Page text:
When in Rome: The top things to do

Rome, the capital city of Italy and one of the oldest and most historic cities in the world, and a city that once controlled most of Europe.

Planning a mini-break to Rome but haven’t got your itinerary sorted? I know how stressful it can be trying to plan a trip, especially if you’re visiting for the first time. If you’re on a time budget, it’s a great idea to plan your trip before you go, especially for a city like Rome that has so much to see and do and you could easily spend longer than 3 days here. Rome is also an extremely busy city, this makes planning your days even more important, after all, you don’t want to be spending hours in queues if you can help it. Hopefully, this post can help you get the most out of your trip.

The Eternal city

Rome is a special city for many reasons and was referred to as the Eternal City by poet Albius Tibullus, partly thanks to its strength and domination in Europe. Rome dates back more than 2800 years and is a city that is known for its stunning architecture like the Colleseum, the Trevi Fountain, its culture, buzzing streets and amazing foods like pizzas, carbonara, and suppli. Just strolling through this ancient city feels like a history lesson in itself.

If Rome has been on your list of places to visit for some time, you may already have an idea of where you want to visit and what you plan to do while you’re here but read on to find out some of the places I recommend and add them to your list, if they’re not already on it. Let’s make your trip to Rome unforgettable.

The Colosseum

the-colosseum in rome

Of course, it goes without saying that any visitor to Rome should visit the Colosseum, also known as the Flavian Amphitheatre, after all, it’s the ultimate symbol of Rome and its most famous site. Located in the centre of Rome, the Colosseum is not only beautiful to look at, but it’s also steeped in history and a symbol of the power of the roman empire. It was actually built by 60,000 Jewish slaves over 1900 years ago and it’s the largest Amphitheatre in the world it could hold up to 80,000 spectators, all packed in to watch the gladiators do battle. During its long history, the Colosseum was in use for nearly 400 years, seeing the deaths of hundreds of thousands of people and millions of animals. But when the fall of the roman empire in the west came, came the disuse if the Colosseum.

Today, the Colosseum is one of the world’s most popular tourist attractions, attracting more than 6 million visitors each year, in fact, it’s on the list of the 7 wonders of the new world. With this in mind, if you do plan to visit, I would advise you to plan your visit in advance as visitors are now required to book a time slot as it gets extremely busy, especially in the high season, between the months of April-October. It gets extremely hot in Rome in the summer months, so if you want to avoid the heat but you still wanted to visit in the summer, then visit at night, which is less busy and cooler, although attractions such as the Roman Forum and Palatine Hill won’t be open. The quietest time to visit the Colosseum is in the low season, between November-March.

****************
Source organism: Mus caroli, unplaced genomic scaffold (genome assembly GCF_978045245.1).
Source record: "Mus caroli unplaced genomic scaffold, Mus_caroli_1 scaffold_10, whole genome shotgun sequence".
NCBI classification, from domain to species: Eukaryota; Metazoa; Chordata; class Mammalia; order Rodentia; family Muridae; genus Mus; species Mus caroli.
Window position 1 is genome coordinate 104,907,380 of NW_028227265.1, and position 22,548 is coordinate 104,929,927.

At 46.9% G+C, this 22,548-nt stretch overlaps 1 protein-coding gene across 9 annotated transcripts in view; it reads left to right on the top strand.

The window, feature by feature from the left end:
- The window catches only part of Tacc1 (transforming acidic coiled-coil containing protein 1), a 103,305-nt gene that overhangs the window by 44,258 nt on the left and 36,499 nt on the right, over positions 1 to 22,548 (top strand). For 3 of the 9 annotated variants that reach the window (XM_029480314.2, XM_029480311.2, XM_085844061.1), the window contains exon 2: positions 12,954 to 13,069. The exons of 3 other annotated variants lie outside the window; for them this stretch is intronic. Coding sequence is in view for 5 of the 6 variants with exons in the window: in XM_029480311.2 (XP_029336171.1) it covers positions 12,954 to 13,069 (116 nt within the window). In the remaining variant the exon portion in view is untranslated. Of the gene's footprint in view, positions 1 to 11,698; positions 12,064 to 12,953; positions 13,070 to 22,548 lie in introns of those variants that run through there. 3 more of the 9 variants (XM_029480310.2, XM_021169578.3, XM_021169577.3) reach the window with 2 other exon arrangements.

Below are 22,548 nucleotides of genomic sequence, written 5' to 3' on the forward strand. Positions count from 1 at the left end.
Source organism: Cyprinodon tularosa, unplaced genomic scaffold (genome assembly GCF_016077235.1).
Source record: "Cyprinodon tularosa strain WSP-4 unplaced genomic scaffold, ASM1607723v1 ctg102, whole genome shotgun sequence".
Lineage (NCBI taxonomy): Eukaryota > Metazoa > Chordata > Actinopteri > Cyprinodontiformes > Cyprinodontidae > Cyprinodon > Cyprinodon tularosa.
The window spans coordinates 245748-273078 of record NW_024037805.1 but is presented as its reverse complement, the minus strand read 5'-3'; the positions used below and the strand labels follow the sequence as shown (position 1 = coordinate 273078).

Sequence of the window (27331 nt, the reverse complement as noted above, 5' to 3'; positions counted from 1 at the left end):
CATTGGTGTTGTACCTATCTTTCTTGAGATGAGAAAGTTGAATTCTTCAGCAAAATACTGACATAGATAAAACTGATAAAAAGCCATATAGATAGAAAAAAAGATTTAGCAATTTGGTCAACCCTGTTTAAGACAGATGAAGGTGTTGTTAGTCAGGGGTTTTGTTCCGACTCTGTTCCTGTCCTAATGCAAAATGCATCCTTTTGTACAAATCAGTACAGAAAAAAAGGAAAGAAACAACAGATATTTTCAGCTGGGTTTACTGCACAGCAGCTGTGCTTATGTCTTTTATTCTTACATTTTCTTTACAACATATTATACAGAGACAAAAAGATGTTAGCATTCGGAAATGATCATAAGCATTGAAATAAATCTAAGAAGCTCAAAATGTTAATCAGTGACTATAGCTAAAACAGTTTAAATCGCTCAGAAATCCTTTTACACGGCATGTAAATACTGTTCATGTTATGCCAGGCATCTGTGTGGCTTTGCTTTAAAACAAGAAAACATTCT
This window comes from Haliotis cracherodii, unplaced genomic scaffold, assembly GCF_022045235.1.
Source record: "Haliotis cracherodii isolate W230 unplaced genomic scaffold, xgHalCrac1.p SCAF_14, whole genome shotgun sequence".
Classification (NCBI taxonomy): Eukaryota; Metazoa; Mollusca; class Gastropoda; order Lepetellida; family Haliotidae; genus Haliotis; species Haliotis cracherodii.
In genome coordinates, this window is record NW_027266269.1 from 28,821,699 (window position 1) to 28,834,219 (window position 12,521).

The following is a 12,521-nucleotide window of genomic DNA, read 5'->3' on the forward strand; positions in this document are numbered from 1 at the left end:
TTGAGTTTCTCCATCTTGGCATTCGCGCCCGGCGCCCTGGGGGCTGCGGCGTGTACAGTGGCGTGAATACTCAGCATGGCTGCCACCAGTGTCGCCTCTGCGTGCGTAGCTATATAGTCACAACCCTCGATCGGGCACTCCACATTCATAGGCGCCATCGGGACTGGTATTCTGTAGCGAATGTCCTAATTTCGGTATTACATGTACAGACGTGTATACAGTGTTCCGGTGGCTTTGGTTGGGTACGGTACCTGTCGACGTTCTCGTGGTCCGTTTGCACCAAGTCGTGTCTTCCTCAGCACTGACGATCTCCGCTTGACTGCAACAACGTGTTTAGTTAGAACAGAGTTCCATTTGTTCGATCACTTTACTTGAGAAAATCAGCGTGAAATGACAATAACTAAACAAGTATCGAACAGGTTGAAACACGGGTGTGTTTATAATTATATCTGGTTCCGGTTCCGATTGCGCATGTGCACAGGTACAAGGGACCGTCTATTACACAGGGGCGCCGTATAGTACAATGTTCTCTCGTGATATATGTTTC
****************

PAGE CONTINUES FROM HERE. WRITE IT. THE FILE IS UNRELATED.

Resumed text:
Once inside the Colosseum, you can stand on the arena floor where the gladiators did battle, from here you get to see the sheer scale of the huge arena. Go down to the underground tunnels and corridors beneath the arena floor and explore when prisoners, animals, slaves, and gladiators were held, and it’s now possible to go to the third tier of the Colosseum and see this spectacular arena from above and gets some incredible views of not just the structure but also Rome itself. Although the underground tunnels and the third tier are only available on guided tours and not available to the general public. Booking a tour is well worth it if you wanted to visit these areas and also the tours are very educational and you will learn more about the Colosseum and its history.

The colosseum lit up at night

Palatine Hill and the Roman Forum

Included in your ticket for the Colosseum you will also get entrance to Palatine Hill and the Roman Forum. Two must-visit historical sites to see while you are in Rome especially if you like your archaeological history and are keen to learn more about the Roman Empire. They are two of the most ancient parts of the city. But don’t worry about doing it all on the same day, your admission ticket is valid for 2 days.

Just a short stroll away from the Colosseum you will find the Roman Forum, another spectacular site of Roman ruins. The forum was originally known as the centre of Rome. With events such as public meetings, criminals standing trial, and also before the Colosseum was built, gladiators used to fight here. But after the fall of the Roman empire, most of the sites within the forum were destroyed and left to ruin.

But despite the fact that the Forum has mainly been destroyed, efforts are being made in a bid to restore this historical site, and it really is worth a visit, especially if you would like to learn more about ancient Rome. It’s fascinating just standing where Julias Ceaser might have stood and thinking about what might have gone on here nearly 2000 years ago.